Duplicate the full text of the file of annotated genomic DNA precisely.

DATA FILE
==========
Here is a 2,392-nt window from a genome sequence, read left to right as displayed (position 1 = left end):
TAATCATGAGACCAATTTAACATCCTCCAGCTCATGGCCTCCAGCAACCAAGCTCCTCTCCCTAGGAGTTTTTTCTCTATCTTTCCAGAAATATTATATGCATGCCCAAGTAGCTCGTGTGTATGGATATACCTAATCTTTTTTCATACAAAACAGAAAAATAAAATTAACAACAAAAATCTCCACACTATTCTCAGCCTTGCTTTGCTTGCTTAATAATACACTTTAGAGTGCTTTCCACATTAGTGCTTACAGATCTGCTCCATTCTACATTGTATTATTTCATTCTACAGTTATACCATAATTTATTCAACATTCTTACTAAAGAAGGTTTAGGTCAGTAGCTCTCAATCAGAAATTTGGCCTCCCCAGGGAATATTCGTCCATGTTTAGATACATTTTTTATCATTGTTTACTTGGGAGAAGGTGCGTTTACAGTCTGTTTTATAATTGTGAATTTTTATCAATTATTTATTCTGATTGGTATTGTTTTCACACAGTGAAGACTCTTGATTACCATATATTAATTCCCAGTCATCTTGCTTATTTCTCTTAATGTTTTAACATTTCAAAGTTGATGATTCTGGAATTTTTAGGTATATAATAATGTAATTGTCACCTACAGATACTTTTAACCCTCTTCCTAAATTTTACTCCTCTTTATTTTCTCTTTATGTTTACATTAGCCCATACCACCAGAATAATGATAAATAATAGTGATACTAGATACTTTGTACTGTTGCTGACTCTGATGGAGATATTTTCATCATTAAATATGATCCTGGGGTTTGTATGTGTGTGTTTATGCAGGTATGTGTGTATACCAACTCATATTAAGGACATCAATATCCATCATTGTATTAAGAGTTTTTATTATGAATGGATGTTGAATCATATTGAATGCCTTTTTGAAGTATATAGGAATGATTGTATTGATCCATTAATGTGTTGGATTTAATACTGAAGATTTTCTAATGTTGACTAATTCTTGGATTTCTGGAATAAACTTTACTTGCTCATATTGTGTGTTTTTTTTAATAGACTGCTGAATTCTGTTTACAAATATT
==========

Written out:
Here is a 2,392-nt window from a genome sequence, read left to right as displayed (position 1 = left end):
TAATCATGAGACCAATTTAACATCCTCCAGCTCATGGCCTCCAGCAACCAAGCTCCTCTCCCTAGGAGTTTTTTCTCTATCTTTCCAGAAATATTATATGCATGCCCAAGTAGCTCGTGTGTATGGATATACCTAATCTTTTTTCATACAAAACAGAAAAATAAAATTAACAACAAAAATCTCCACACTATTCTCAGCCTTGCTTTGCTTGCTTAATAATACACTTTAGAGTGCTTTCCACATTAGTGCTTACAGATCTGCTCCATTCTACATTGTATTATTTCATTCTACAGTTATACCATAATTTATTCAACATTCTTACTAAAGAAGGTTTAGGTCAGTAGCTCTCAATCAGAAATTTGGCCTCCCCAGGGAATATTCGTCCATGTTTAGATACATTTTTTATCATTGTTTACTTGGGAGAAGGTGCGTTTACAGTCTGTTTTATAATTGTGAATTTTTATCAATTATTTATTCTGATTGGTATTGTTTTCACACAGTGAAGACTCTTGATTACCATATATTAATTCCCAGTCATCTTGCTTATTTCTCTTAATGTTTTAACATTTCAAAGTTGATGATTCTGGAATTTTTAGGTATATAATAATGTAATTGTCACCTACAGATACTTTTAACCCTCTTCCTAAATTTTACTCCTCTTTATTTTCTCTTTATGTTTACATTAGCCCATACCACCAGAATAATGATAAATAATAGTGATACTAGATACTTTGTACTGTTGCTGACTCTGATGGAGATATTTTCATCATTAAATATGATCCTGGGGTTTGTATGTGTGTGTTTATGCAGGTATGTGTGTATACCAACTCATATTAAGGACATCAATATCCATCATTGTATTAAGAGTTTTTATTATGAATGGATGTTGAATCATATTGAATGCCTTTTTGAAGTATATAGGAATGATTGTATTGATCCATTAATGTGTTGGATTTAATACTGAAGATTTTCTAATGTTGACTAATTCTTGGATTTCTGGAATAAACTTTACTTGCTCATATTGTGTGTTTTTTTTAATAGACTGCTGAATTCTGTTTACAAATATT